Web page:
Construction administration is a useful technique for making projects run more smoothly. It requires the architect, who knows the building design best, to remain involved in the project even after they have finished their drawings.
However, construction administration is often seen as a non-essential cost, and developers are sometimes inclined to cut it. Architects are expensive after all, so retaining them for several months after their formal work is often seen as unnecessary. All the same, there are important reasons to keep them involved.
Let’s first look at what construction administration actually is, then look at three of the biggest benefits of keeping your architect involved. The good news is that, with modern building technology, you can get all the benefits of construction administration but at a lower cost.
What is construction administration?
Construction administration is about keeping the original designer involved throughout the building process. The architect will oversee project progress, and remains on hand to provide clarification about the plans. They can then provide quick answers about their drawings, advise on materials or offer insights into the methods that would be most appropriate to use.
Construction administration usually takes the form of monthly or fortnightly calls and site visits where the architect checks up on progress and answers any questions the contractor/client has.
Construction Management vs Construction Administration
With similar terms and job titles for different roles in construction, it’s important to understand the difference between a construction manager and a construction administrator.
Construction managers are on-site every day. They implement the project schedule and oversee budgets and deadlines. They are responsible for bringing in a project on time and on budget. That being said, they’re also responsible for day-to-day quality control measures and making sure that all workers on-site build from the same documents.
Meanwhile, construction administrators aren’t around every day. They leave the nitty-gritty details to the construction site manager and trust them to flag anything that has a serious impact on the plan. However, with an engaged construction administrator on board, it’s easier for the construction manager to deliver a high-quality project. The construction administrator is the go-to person to ask about change orders, switching materials due to supply chain issues or compliance with building codes.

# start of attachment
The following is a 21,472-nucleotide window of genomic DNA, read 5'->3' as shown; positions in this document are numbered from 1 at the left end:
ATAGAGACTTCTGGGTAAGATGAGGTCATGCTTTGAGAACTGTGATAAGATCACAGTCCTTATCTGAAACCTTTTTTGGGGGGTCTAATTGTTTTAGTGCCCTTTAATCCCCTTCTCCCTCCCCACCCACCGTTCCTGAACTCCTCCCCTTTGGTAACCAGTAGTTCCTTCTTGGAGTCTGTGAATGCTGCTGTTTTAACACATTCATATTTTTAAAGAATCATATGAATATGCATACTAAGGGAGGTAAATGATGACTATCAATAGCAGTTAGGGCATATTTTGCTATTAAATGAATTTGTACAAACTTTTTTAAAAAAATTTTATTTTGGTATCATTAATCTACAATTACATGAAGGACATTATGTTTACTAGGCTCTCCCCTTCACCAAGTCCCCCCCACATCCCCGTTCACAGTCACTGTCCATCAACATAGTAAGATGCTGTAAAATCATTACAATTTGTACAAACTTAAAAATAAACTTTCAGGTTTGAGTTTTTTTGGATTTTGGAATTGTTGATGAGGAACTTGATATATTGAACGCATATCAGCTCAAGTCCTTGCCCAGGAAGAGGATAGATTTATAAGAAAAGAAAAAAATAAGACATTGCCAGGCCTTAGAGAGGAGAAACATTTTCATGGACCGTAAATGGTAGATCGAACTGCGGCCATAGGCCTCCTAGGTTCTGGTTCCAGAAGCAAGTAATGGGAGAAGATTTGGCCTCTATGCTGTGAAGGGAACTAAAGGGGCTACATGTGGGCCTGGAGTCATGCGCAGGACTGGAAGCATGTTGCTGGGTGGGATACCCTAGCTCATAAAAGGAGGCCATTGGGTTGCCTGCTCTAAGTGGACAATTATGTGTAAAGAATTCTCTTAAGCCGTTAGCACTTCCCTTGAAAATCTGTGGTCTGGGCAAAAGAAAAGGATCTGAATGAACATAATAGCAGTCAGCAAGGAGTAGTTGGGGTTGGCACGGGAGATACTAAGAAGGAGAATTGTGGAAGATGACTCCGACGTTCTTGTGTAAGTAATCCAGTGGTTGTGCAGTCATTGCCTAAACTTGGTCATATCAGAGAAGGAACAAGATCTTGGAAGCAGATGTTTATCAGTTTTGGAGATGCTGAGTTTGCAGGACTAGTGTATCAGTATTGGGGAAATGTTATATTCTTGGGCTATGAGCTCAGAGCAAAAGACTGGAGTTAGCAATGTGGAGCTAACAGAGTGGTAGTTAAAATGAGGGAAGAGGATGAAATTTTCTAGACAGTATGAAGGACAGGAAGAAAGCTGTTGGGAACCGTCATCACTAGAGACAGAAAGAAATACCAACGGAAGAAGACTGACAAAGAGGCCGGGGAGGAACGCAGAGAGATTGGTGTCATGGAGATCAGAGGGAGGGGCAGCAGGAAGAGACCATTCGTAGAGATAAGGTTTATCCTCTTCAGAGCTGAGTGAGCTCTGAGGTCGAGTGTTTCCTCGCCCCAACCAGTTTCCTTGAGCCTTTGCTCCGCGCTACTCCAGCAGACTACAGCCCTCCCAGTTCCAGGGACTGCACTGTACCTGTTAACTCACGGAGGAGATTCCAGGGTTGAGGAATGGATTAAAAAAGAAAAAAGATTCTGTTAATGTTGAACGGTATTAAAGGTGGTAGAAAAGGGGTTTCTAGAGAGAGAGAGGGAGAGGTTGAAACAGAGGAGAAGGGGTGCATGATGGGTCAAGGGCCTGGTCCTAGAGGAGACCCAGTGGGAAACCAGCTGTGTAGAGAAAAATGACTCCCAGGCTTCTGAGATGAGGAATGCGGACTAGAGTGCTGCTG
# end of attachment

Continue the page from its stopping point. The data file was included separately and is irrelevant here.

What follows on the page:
At the end of the project, the construction administrator will be able to confirm that the contractor has delivered the project to the required standard. With a qualified architect keeping track of all approved changes, it will also be easier to provide as-built documentation.
Do you really need construction administration?
Now that we know the answer to the question “what does a construction administrator do?”, you can decide whether you need one for your project.
In general, the larger and more complicated the project, the more benefits you’ll get from investing in construction administration. If you’re renovating a smaller building or building one unique unit for a client, then a construction manager might be able to handle the construction site administration themselves.
However, bear in mind that the designer will have spent up to a year – or even longer – thinking about the project and have an in-depth knowledge of the client’s vision. By keeping the architect close to the project, you get their insights and understand the logic behind certain design decisions. This will help you to avoid mistakes and major defects. It will also make it easier to compile the handover paperwork at the end of your project.
3 reasons administration is important
Construction administration brings several benefits. The following three points summarise its key advantages.
1. Benefit from the architect’s unique knowledge
During the building process, it is not uncommon for the owner or contractor to find opportunities to improve or extend the design in a way that was not apparent during the drawing phase. Who better to oversee this change in the process than the architect behind the original plans?